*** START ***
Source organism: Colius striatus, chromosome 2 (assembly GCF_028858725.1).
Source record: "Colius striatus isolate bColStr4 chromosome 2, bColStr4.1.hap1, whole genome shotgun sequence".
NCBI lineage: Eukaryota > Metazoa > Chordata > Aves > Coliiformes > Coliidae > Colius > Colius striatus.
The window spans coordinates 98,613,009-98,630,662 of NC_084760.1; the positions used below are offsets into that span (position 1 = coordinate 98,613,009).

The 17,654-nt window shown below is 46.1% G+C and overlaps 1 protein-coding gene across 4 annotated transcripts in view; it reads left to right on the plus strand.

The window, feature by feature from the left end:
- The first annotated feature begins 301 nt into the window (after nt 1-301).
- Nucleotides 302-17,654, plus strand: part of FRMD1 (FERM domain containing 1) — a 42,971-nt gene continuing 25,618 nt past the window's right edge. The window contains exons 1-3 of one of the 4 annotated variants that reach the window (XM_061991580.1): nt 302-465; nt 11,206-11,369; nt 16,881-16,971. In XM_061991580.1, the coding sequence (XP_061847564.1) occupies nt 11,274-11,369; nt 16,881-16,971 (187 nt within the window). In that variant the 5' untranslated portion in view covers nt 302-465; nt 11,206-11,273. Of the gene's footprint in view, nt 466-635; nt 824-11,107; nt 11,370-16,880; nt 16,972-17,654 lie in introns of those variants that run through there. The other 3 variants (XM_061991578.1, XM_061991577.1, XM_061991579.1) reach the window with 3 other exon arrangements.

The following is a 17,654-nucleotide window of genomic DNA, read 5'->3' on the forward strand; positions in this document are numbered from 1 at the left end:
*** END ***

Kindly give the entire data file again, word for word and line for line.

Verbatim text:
Source organism: Colius striatus, chromosome 2 (assembly GCF_028858725.1).
Source record: "Colius striatus isolate bColStr4 chromosome 2, bColStr4.1.hap1, whole genome shotgun sequence".
NCBI lineage: Eukaryota > Metazoa > Chordata > Aves > Coliiformes > Coliidae > Colius > Colius striatus.
The window spans coordinates 98,613,009-98,630,662 of NC_084760.1; the positions used below are offsets into that span (position 1 = coordinate 98,613,009).

The 17,654-nt window shown below is 46.1% G+C and overlaps 1 protein-coding gene across 4 annotated transcripts in view; it reads left to right on the plus strand.

The window, feature by feature from the left end:
- The first annotated feature begins 301 nt into the window (after nt 1-301).
- Nucleotides 302-17,654, plus strand: part of FRMD1 (FERM domain containing 1) — a 42,971-nt gene continuing 25,618 nt past the window's right edge. The window contains exons 1-3 of one of the 4 annotated variants that reach the window (XM_061991580.1): nt 302-465; nt 11,206-11,369; nt 16,881-16,971. In XM_061991580.1, the coding sequence (XP_061847564.1) occupies nt 11,274-11,369; nt 16,881-16,971 (187 nt within the window). In that variant the 5' untranslated portion in view covers nt 302-465; nt 11,206-11,273. Of the gene's footprint in view, nt 466-635; nt 824-11,107; nt 11,370-16,880; nt 16,972-17,654 lie in introns of those variants that run through there. The other 3 variants (XM_061991578.1, XM_061991577.1, XM_061991579.1) reach the window with 3 other exon arrangements.

The following is a 17,654-nucleotide window of genomic DNA, read 5'->3' on the forward strand; positions in this document are numbered from 1 at the left end: